As we come towards the end of summer and head into shorter days and longer evenings, we naturally start to draw inwards – nurturing, nourishing, cherishing, and preserving. And as we get ready and prepare, both on a physical and mental level, to head into the colder months, so too does our cooking become a much more meditative and contemplative process, with quick and simple thrown together salads and chilled smoothies, being replaced with hearty, wholesome, uber nutritious, slow-cooked culinary fare. So now as the allure of spending days and nights outside in the summer sun begins to wane, more time can be spent on leisurely gathering ingredients, planning, preparing, and cooking.

Here are some of my favourite nourishing, slow-cooked recipes, using an array of nutritious, health promoting ingredients, including herbal teas, herbs, spices, and earthy fruit and veg.

 

Coconut chia porridge (serves 2)

  • 1/4 cup coconut milk (Biona Organic is my fav brands
  • 3/4 cup unsweetened dairy free milk
  • 1 tbsp cold-pressed extra virgin coconut oil
  • 2 tbsp chia seeds
  • 1/4 cup chopped pecans/walnuts
  • 1/2 tsp cinnamon
  • 1/4 cup toasted unsweetened coconut flakes (optional)
  • 1 apple, grated

Add the coconut milk, milk, coconut oil, chia seeds and cinnamon to a saucepan.

Heat very low and slow until hot but not bubbling – stirring continuously to thicken.

Then take off the heat and add to two bowls, and add the grated apple, nuts and coconut flakes (if using). Leave to sit for one minute to allow chia seeds to thicken up.

 

Green tea and shiitake miso soup
Adapted from Jennifer Iserloh
(serves 6)

  • 2 litres vegetable broth
  • ¼ cup Chinese black vinegar or balsamic vinegar
  • 3 tbsp white miso paste
  • 4 green tea bags, tags and strings removed
  • 1 lb shiitake mushrooms, stemmed and sliced
  • 2 cups kale, chopped
  • 6 spring onions, thinly sliced (green and white parts)
  • 4 garlic cloves, minced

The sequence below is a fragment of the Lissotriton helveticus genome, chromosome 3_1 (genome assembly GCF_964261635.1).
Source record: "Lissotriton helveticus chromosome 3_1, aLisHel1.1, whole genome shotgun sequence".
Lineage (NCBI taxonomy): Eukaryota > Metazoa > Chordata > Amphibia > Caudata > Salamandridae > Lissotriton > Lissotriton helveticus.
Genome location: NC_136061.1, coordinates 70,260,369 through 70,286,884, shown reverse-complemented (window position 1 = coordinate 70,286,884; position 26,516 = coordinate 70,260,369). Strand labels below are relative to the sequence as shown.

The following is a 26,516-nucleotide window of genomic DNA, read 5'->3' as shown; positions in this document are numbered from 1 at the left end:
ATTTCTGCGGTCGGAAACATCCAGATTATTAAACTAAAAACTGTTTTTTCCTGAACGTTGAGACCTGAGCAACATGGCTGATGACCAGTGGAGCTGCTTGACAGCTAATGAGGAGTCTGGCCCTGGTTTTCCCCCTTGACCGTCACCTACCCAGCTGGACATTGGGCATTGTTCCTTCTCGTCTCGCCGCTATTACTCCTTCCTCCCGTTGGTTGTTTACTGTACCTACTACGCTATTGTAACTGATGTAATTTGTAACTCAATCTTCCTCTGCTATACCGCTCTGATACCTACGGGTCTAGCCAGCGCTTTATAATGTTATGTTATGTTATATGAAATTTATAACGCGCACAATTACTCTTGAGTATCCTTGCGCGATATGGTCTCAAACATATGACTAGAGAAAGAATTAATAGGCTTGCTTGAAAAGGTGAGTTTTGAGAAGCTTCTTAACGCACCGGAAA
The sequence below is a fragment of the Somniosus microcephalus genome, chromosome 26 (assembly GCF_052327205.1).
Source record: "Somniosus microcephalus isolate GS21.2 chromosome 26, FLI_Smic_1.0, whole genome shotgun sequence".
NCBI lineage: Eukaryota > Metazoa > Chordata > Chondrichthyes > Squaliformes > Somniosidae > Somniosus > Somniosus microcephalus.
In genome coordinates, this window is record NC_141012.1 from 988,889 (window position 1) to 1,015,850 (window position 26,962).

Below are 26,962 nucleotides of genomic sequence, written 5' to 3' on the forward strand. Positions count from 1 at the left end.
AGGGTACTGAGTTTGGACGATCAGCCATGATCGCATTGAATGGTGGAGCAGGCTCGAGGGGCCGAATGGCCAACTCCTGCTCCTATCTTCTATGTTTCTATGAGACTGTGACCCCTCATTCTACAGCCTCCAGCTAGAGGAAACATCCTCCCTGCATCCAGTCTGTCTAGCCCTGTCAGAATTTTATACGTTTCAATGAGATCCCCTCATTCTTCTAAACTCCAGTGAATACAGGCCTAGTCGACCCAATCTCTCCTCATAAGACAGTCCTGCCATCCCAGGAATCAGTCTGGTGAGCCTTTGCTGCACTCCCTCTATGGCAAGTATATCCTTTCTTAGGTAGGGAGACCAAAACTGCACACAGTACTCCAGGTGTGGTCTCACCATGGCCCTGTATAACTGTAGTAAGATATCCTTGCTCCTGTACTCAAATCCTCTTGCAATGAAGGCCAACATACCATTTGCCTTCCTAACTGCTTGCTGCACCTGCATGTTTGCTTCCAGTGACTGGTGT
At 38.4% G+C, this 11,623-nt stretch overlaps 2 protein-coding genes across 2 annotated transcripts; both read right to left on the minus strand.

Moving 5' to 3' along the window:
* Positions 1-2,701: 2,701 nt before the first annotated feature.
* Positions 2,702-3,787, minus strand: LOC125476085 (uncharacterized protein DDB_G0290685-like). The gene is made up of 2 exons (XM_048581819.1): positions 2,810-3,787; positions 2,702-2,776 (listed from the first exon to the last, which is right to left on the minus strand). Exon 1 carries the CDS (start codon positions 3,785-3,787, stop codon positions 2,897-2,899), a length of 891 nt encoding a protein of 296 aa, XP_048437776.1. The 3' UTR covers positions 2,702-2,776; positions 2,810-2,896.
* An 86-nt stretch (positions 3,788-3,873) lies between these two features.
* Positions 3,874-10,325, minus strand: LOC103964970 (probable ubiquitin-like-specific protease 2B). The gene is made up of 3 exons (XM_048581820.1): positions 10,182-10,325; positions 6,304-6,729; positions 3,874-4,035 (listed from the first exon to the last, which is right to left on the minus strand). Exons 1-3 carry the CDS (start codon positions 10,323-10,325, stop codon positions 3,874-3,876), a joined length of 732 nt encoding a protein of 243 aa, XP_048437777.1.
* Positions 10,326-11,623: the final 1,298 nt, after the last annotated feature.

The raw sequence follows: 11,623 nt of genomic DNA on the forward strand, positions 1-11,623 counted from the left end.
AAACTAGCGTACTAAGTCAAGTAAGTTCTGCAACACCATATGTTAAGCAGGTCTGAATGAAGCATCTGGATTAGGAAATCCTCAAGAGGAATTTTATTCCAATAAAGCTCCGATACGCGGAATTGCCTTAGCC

• 2 tbsp Asian sesame oil
  • 6 tbsp fresh coriander, chopped

Put broth, vinegar, and miso paste into a slow cooker and whisk to combine. Place tea bags into the broth mixture. Add the mushrooms, kale, spring onions, and garlic, then toss with tongs until vegetables are coated in the broth. Cover slow cooker and cook on low until mushrooms and kale are tender, 2–2½ hours. Discard tea bags.

Spoon soup into bowls. Sprinkle each serving with 1 tsp sesame oil and 1 tbsp of coriander. Serve immediately.

This recipe works great as a starter or a snack, but to make it into more of a filling, hearty main meal, simply cook and add your favourite noodles.

 

Pasta e ceci
A classic Italian recipe adapted from Rachel Roddy
(serves 4)

  • 250g dried chickpeas
  • 2 garlic cloves
  • 2 sprigs of fresh rosemary
  • 6 tbsp extra virgin olive oil
  • 3 anchovies packed in oil (optional)
  • 3 plum tomatoes, peeled, seeded, and coarsely chopped
  • 200g short pasta, such as tubetti or ditalini (I use gluten-free macaroni and it works wonderfully!)
  • Salt and black pepper

Soak the chickpeas in plenty of cold water for 12 hours or overnight, changing the water twice if you can. Drain the soaked chickpeas and add to a saucepan, cover with 2 litres of fresh water, add a clove of garlic and a sprig of rosemary. Bring the pan to the boil over a medium heat, and simmer for 1½ hours or until the chickpeas are tender. Start tasting after one hour. Keep in mind you want 1.2 litres of cooking liquid, so top up with more water if necessary.

In a large heavy-based pan or casserole dish, heat the olive oil and add the anchovies (if using), the remaining clove of garlic (peeled and gently crushed with the back of a knife), and the other sprig of rosemary. Fry gently until the anchovies dissolve into the oil and the garlic and rosemary are fragrant. Add the tomatoes, and break them up with a wooden spoon. Cook for another few minutes.

Use a slatted spoon to add the chickpeas, and then add the chickpea broth, making sure there is 1.2 litres – make it up with hot water if there isn’t – and a pinch of salt. Increase the heat to bring the soup to the boil.

Add the pasta and cook until tender, stirring, tasting and adding more broth to keep it a nice soupy consistency. Serve with a grinding of black pepper and a little more olive oil poured over the top.

 

Hibiscus-infused raspberry poached pears
Adapted from Jennifer Iserloh
(serves 8)

  • 4 pears, halved and cored, stems intact
  • 2 cups raspberries or cranberries, frozen or fresh
  • 2 hibiscus tea bags, tags and strings removed
  • 1 tsp vanilla extract
  • ½ tsp ground cardamom (or 6 green cardamom pods)
  • ½ tsp ground cinnamon
  • ½ tsp stevia (make sure the brand you are using has no added sugars, preservatives, or flavourings)
  • 2 cups full-fat Greek yogurt or coconut yoghurt

Place pears skin side down in a slow cooker. Add raspberries, tea bags, 2 cups water, vanilla, cardamom, cinnamon, and stevia. Cover the slow cooker and cook on high until pears are tender and berries form a sauce, approximately 3 hours, but keep checking. Once done, discard the tea bags.

Use a large spoon to place each pear-half on a plate with a few tablespoons of the berry sauce and ¼ cup yogurt. Serve immediately.